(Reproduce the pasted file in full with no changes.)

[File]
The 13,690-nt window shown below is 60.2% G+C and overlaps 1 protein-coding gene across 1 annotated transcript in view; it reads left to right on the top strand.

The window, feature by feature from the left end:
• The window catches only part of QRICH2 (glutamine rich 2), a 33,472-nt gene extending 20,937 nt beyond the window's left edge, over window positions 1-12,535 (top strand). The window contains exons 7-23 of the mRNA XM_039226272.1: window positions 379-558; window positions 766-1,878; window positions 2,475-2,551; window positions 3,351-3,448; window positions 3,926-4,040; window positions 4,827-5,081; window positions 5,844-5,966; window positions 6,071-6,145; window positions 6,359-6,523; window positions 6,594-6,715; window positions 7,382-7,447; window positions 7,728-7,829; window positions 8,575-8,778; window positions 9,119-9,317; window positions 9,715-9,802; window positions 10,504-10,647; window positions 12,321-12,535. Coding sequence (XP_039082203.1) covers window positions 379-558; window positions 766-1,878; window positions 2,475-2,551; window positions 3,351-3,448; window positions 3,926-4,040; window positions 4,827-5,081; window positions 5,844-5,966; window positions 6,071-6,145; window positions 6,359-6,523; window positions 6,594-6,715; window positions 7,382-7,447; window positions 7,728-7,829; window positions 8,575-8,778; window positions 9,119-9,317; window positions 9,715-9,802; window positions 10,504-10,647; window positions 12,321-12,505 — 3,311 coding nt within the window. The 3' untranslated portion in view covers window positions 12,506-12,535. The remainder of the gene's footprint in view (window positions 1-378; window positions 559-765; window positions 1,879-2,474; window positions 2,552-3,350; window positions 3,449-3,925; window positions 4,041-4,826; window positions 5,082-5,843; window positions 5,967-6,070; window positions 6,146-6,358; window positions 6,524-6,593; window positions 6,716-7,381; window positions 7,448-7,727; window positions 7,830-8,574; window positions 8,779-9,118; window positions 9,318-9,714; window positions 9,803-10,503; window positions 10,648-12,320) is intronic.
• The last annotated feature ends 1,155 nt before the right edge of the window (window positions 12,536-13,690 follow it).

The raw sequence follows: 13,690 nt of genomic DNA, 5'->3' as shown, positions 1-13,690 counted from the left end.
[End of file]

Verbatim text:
The 13,690-nt window shown below is 60.2% G+C and overlaps 1 protein-coding gene across 1 annotated transcript in view; it reads left to right on the top strand.

The window, feature by feature from the left end:
• The window catches only part of QRICH2 (glutamine rich 2), a 33,472-nt gene extending 20,937 nt beyond the window's left edge, over window positions 1-12,535 (top strand). The window contains exons 7-23 of the mRNA XM_039226272.1: window positions 379-558; window positions 766-1,878; window positions 2,475-2,551; window positions 3,351-3,448; window positions 3,926-4,040; window positions 4,827-5,081; window positions 5,844-5,966; window positions 6,071-6,145; window positions 6,359-6,523; window positions 6,594-6,715; window positions 7,382-7,447; window positions 7,728-7,829; window positions 8,575-8,778; window positions 9,119-9,317; window positions 9,715-9,802; window positions 10,504-10,647; window positions 12,321-12,535. Coding sequence (XP_039082203.1) covers window positions 379-558; window positions 766-1,878; window positions 2,475-2,551; window positions 3,351-3,448; window positions 3,926-4,040; window positions 4,827-5,081; window positions 5,844-5,966; window positions 6,071-6,145; window positions 6,359-6,523; window positions 6,594-6,715; window positions 7,382-7,447; window positions 7,728-7,829; window positions 8,575-8,778; window positions 9,119-9,317; window positions 9,715-9,802; window positions 10,504-10,647; window positions 12,321-12,505 — 3,311 coding nt within the window. The 3' untranslated portion in view covers window positions 12,506-12,535. The remainder of the gene's footprint in view (window positions 1-378; window positions 559-765; window positions 1,879-2,474; window positions 2,552-3,350; window positions 3,449-3,925; window positions 4,041-4,826; window positions 5,082-5,843; window positions 5,967-6,070; window positions 6,146-6,358; window positions 6,524-6,593; window positions 6,716-7,381; window positions 7,448-7,727; window positions 7,830-8,574; window positions 8,779-9,118; window positions 9,318-9,714; window positions 9,803-10,503; window positions 10,648-12,320) is intronic.
• The last annotated feature ends 1,155 nt before the right edge of the window (window positions 12,536-13,690 follow it).

The raw sequence follows: 13,690 nt of genomic DNA, 5'->3' as shown, positions 1-13,690 counted from the left end.